• Death literally can't be killed unless it falls from a great height or falls into a lake or river. And even then, you automatically gain its horse deed once you acquire it, so if it does die, you can just respawn it.
  • Ninja Pirate Zombie Robot: Zombie outlaws, zombie horses, zombie bears...
  • Not Using the "Z" Word: The timeframe naturally justifies this. The first Zombie film was White Zombie in 1932.
    • Mackenna the Film Maker actually uses it if you stand near him and listen to him. But he's ahead of his time, so it might pass.
    • The word is very briefly used by a couple of incidental characters here and there, too, mostly out of cutscenes, but no more frequently than "ghoul" which is just as applicable.
  • Our Zombies Are Different: These zombies pretty closely follow classic Romero rules: All dead bodies are reanimated at the time of the curse, the zombie plague can be spread through biting, and only headshots kill. An addition not found in Romero films is that fire and holy water kill them as well. The townsfolk often describe them as "drinking blood" and "howling at the moon," which is technically correct if you include their moaning. In another twist, anybody infected by the plague that hasn’t been fatally wounded by their attacker becomes a Technically Living Zombie, displaying behaviour indistinguishable from their non-living brethren until the curse that made them is undone, whereupon they’ll gradually turn back to normal while the dead ones simply drop dead again.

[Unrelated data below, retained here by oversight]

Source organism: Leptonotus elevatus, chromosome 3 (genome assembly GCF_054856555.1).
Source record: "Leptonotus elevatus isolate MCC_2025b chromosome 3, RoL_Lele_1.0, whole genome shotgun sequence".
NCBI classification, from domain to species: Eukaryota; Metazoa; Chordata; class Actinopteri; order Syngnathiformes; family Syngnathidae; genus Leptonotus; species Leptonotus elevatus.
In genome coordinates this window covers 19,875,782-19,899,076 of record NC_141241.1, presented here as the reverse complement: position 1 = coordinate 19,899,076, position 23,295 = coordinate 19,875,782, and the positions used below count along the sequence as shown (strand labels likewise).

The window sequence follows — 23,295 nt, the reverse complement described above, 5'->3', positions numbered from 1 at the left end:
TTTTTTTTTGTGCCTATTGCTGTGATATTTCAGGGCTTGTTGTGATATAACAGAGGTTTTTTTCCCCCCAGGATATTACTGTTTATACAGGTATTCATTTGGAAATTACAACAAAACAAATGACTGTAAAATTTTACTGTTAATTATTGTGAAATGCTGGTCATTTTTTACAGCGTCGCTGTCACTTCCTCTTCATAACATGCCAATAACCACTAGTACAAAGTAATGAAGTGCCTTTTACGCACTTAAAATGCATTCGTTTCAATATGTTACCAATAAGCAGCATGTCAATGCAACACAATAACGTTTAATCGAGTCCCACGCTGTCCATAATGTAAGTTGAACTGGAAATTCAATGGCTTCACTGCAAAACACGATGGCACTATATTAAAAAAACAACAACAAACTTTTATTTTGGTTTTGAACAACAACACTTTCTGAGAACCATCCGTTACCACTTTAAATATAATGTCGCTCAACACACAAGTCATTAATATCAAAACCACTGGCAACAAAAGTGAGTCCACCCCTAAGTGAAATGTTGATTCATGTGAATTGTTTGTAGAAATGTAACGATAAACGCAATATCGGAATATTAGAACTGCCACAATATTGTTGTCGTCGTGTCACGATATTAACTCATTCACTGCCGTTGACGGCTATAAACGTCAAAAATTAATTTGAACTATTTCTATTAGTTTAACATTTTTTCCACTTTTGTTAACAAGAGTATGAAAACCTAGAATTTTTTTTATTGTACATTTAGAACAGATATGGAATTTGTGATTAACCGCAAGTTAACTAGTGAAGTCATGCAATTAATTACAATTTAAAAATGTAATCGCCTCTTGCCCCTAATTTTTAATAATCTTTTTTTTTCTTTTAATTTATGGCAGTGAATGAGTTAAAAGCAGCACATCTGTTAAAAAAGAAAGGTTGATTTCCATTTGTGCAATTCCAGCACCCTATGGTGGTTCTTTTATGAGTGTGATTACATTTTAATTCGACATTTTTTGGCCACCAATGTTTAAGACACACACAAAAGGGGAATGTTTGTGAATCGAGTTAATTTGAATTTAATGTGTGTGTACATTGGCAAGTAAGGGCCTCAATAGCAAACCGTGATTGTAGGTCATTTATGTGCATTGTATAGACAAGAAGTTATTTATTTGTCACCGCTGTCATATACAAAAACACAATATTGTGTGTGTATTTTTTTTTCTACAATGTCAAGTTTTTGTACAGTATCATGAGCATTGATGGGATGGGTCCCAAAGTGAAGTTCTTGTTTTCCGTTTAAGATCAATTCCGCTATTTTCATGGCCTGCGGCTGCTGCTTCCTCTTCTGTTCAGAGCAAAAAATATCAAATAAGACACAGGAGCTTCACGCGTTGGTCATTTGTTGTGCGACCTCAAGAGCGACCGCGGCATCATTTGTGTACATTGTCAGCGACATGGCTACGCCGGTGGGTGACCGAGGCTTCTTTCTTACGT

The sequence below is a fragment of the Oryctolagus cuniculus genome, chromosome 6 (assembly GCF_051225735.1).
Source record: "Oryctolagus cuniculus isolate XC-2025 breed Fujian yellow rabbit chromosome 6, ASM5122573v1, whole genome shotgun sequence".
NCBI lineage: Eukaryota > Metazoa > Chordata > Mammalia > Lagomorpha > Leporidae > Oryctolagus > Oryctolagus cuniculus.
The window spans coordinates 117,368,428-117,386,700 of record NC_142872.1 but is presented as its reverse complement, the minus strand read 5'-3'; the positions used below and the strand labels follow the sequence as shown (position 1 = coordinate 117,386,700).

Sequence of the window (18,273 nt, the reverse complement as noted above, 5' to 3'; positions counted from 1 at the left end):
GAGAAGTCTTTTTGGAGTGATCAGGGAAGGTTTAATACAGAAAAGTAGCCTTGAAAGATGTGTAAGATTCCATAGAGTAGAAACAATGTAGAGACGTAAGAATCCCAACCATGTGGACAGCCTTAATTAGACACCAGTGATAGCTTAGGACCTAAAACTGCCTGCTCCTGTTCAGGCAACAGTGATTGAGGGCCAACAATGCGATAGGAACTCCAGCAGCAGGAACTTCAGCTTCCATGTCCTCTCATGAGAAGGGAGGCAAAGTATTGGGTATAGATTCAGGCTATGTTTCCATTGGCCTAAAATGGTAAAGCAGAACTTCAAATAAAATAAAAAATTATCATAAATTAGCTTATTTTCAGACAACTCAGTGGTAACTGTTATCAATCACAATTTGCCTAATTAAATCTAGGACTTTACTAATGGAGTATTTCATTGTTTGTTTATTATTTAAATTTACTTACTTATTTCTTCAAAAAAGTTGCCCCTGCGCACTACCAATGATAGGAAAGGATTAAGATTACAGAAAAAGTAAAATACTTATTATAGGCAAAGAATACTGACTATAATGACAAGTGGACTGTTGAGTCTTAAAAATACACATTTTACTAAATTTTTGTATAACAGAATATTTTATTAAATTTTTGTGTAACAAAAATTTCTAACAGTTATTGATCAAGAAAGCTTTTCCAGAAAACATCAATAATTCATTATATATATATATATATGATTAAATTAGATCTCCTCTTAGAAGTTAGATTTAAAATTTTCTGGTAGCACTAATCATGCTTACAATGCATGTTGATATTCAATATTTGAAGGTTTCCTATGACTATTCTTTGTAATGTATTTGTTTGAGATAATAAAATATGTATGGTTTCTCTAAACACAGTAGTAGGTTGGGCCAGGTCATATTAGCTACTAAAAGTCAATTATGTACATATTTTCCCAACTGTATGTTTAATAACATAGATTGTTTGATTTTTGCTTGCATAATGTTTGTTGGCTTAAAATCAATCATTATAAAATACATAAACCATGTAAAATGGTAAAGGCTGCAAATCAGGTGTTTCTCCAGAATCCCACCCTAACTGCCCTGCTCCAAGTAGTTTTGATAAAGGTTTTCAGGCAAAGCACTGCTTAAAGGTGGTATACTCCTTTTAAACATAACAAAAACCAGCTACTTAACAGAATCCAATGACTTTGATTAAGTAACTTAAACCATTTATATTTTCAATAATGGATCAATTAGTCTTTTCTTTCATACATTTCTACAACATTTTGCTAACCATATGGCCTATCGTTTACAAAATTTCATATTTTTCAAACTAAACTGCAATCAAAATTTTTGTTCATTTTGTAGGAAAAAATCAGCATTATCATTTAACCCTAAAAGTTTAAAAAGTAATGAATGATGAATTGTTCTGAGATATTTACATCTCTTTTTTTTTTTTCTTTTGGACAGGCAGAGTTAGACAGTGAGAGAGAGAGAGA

• Permanently Missable Content: If all the survivors of a town under attack die, the town is permanently overrun. You can still come back and clear out the zombies for a place to stay, but it won't stay clear for long after you leave.
  • Perpetual Poverty: Oh, yes. Especially ammo. Ammo is as rare as gold - until you get the Blunderbuss.
  • Playable Epilogue: Like in the main game, John dies (though it isn't shown here)... but instead of taking up his guns as his son Jack, you play as a (sentient) zombie John!